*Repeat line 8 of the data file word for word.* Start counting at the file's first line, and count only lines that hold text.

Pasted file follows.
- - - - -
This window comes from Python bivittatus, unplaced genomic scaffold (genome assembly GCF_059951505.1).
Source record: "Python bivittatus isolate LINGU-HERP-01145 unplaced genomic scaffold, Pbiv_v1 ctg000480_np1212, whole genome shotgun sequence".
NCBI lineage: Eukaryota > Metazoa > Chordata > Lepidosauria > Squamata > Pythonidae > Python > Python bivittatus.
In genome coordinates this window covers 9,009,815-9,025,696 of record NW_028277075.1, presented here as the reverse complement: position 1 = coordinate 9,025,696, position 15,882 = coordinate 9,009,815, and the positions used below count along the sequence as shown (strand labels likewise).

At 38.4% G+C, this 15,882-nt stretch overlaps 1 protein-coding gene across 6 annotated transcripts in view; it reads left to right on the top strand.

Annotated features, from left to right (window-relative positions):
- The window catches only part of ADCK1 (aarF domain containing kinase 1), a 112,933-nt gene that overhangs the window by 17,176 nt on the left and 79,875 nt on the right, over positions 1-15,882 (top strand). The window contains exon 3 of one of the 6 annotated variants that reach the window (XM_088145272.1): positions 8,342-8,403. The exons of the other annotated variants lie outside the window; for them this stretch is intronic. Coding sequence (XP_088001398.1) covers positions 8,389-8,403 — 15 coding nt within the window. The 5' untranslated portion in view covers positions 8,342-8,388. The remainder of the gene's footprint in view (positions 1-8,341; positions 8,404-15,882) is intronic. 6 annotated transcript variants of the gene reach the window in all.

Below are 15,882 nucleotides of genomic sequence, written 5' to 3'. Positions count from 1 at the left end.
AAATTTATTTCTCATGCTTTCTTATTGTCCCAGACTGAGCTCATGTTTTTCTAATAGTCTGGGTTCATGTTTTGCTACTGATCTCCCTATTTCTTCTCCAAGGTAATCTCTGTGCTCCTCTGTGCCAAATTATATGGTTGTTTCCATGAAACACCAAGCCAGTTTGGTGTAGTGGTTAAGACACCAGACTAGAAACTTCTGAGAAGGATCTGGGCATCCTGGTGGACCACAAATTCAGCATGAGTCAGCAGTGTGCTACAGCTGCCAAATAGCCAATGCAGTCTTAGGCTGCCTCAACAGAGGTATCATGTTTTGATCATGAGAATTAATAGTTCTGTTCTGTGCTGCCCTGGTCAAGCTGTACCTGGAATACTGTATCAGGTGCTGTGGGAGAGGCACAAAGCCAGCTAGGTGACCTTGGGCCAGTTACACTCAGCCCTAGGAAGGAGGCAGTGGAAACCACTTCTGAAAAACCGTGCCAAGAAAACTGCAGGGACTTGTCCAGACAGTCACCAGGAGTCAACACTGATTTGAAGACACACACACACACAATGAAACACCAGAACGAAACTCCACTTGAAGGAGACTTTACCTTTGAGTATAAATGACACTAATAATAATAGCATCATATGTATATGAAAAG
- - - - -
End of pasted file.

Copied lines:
Below are 15,882 nucleotides of genomic sequence, written 5' to 3'. Positions count from 1 at the left end.